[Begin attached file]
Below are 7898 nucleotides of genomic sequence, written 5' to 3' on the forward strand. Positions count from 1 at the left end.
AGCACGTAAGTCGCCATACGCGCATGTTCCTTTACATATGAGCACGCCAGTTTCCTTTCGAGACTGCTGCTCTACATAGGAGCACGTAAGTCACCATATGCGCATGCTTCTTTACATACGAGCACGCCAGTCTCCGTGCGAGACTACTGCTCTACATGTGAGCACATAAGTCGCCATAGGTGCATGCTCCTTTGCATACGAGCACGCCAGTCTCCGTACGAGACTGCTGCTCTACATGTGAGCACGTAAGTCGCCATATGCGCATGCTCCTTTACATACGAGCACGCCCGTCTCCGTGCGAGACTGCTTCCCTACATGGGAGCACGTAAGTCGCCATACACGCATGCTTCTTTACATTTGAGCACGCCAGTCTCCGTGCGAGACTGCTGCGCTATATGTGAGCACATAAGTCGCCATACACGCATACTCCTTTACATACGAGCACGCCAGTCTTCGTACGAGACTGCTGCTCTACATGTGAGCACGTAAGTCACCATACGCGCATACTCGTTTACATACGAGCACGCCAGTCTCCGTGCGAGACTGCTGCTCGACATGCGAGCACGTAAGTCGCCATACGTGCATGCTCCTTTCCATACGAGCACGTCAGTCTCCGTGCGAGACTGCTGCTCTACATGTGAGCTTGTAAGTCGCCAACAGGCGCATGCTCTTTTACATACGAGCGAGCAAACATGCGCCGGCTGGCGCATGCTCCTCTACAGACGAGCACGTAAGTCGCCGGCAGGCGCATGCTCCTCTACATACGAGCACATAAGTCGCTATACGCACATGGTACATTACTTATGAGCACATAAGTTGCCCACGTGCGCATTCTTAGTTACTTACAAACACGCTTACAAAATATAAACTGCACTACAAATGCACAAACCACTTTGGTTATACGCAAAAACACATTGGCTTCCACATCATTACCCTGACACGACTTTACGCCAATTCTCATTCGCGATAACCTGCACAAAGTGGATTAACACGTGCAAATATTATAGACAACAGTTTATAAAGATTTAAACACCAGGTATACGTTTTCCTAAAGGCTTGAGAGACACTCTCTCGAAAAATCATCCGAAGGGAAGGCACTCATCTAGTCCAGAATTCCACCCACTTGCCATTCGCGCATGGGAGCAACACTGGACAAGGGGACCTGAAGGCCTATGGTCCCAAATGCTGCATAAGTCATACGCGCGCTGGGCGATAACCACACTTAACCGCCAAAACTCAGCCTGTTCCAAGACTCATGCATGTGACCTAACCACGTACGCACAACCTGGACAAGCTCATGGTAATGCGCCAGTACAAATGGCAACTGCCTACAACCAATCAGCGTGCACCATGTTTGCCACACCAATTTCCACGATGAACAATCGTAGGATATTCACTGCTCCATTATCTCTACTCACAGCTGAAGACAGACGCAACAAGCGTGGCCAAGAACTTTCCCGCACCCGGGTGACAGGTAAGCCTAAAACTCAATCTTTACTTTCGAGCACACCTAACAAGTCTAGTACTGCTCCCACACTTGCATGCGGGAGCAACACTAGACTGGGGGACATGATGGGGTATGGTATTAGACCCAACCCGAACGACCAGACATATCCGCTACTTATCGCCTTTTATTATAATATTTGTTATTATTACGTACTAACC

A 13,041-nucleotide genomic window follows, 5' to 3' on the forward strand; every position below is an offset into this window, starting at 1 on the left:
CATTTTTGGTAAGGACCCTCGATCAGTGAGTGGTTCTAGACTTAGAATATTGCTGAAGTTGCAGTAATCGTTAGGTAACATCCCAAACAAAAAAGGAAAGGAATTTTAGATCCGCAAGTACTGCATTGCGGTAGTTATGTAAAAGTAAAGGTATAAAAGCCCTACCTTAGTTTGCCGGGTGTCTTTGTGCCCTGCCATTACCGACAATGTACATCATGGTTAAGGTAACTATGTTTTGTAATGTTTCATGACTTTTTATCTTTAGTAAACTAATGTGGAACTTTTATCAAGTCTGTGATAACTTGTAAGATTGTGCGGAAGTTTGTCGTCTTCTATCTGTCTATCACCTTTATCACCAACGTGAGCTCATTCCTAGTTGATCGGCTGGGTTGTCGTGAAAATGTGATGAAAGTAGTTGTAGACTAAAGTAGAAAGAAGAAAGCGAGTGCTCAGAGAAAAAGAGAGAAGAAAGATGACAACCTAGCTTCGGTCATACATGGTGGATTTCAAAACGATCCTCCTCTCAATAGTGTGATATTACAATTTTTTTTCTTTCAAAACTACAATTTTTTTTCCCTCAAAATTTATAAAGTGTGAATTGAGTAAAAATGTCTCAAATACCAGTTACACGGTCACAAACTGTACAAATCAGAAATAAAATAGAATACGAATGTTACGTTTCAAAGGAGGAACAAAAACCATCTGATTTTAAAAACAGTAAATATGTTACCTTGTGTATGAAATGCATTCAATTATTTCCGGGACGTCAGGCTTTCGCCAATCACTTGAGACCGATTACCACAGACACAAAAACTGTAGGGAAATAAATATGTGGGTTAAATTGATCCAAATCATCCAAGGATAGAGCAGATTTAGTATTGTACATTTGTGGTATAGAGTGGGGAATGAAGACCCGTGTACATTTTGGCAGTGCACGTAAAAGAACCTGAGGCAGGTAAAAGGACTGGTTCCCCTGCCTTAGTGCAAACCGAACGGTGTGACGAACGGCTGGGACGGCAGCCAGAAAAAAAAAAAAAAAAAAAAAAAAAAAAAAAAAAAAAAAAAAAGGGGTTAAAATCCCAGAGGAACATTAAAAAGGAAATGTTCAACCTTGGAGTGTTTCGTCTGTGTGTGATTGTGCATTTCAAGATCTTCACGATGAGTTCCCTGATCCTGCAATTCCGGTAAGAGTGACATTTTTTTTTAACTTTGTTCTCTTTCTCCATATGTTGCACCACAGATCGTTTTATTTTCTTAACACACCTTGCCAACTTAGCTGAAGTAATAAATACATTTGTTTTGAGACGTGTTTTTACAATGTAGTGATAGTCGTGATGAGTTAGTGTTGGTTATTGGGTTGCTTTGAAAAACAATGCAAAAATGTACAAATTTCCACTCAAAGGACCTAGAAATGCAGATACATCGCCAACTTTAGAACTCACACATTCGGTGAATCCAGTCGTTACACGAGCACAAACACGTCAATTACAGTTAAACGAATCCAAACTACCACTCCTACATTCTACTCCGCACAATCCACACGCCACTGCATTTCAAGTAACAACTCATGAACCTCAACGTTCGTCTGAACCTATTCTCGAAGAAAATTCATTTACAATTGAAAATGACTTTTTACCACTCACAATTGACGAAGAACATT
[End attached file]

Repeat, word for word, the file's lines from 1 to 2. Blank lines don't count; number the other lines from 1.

Below are 7898 nucleotides of genomic sequence, written 5' to 3' on the forward strand. Positions count from 1 at the left end.
AGCACGTAAGTCGCCATACGCGCATGTTCCTTTACATATGAGCACGCCAGTTTCCTTTCGAGACTGCTGCTCTACATAGGAGCACGTAAGTCACCATATGCGCATGCTTCTTTACATACGAGCACGCCAGTCTCCGTGCGAGACTACTGCTCTACATGTGAGCACATAAGTCGCCATAGGTGCATGCTCCTTTGCATACGAGCACGCCAGTCTCCGTACGAGACTGCTGCTCTACATGTGAGCACGTAAGTCGCCATATGCGCATGCTCCTTTACATACGAGCACGCCCGTCTCCGTGCGAGACTGCTTCCCTACATGGGAGCACGTAAGTCGCCATACACGCATGCTTCTTTACATTTGAGCACGCCAGTCTCCGTGCGAGACTGCTGCGCTATATGTGAGCACATAAGTCGCCATACACGCATACTCCTTTACATACGAGCACGCCAGTCTTCGTACGAGACTGCTGCTCTACATGTGAGCACGTAAGTCACCATACGCGCATACTCGTTTACATACGAGCACGCCAGTCTCCGTGCGAGACTGCTGCTCGACATGCGAGCACGTAAGTCGCCATACGTGCATGCTCCTTTCCATACGAGCACGTCAGTCTCCGTGCGAGACTGCTGCTCTACATGTGAGCTTGTAAGTCGCCAACAGGCGCATGCTCTTTTACATACGAGCGAGCAAACATGCGCCGGCTGGCGCATGCTCCTCTACAGACGAGCACGTAAGTCGCCGGCAGGCGCATGCTCCTCTACATACGAGCACATAAGTCGCTATACGCACATGGTACATTACTTATGAGCACATAAGTTGCCCACGTGCGCATTCTTAGTTACTTACAAACACGCTTACAAAATATAAACTGCACTACAAATGCACAAACCACTTTGGTTATACGCAAAAACACATTGGCTTCCACATCATTACCCTGACACGACTTTACGCCAATTCTCATTCGCGATAACCTGCACAAAGTGGATTAACACGTGCAAATATTATAGACAACAGTTTATAAAGATTTAAACACCAGGTATACGTTTTCCTAAAGGCTTGAGAGACACTCTCTCGAAAAATCATCCGAAGGGAAGGCACTCATCTAGTCCAGAATTCCACCCACTTGCCATTCGCGCATGGGAGCAACACTGGACAAGGGGACCTGAAGGCCTATGGTCCCAAATGCTGCATAAGTCATACGCGCGCTGGGCGATAACCACACTTAACCGCCAAAACTCAGCCTGTTCCAAGACTCATGCATGTGACCTAACCACGTACGCACAACCTGGACAAGCTCATGGTAATGCGCCAGTACAAATGGCAACTGCCTACAACCAATCAGCGTGCACCATGTTTGCCACACCAATTTCCACGATGAACAATCGTAGGATATTCACTGCTCCATTATCTCTACTCACAGCTGAAGACAGACGCAACAAGCGTGGCCAAGAACTTTCCCGCACCCGGGTGACAGGTAAGCCTAAAACTCAATCTTTACTTTCGAGCACACCTAACAAGTCTAGTACTGCTCCCACACTTGCATGCGGGAGCAACACTAGACTGGGGGACATGATGGGGTATGGTATTAGACCCAACCCGAACGACCAGACATATCCGCTACTTATCGCCTTTTATTATAATATTTGTTATTATTACGTACTAACC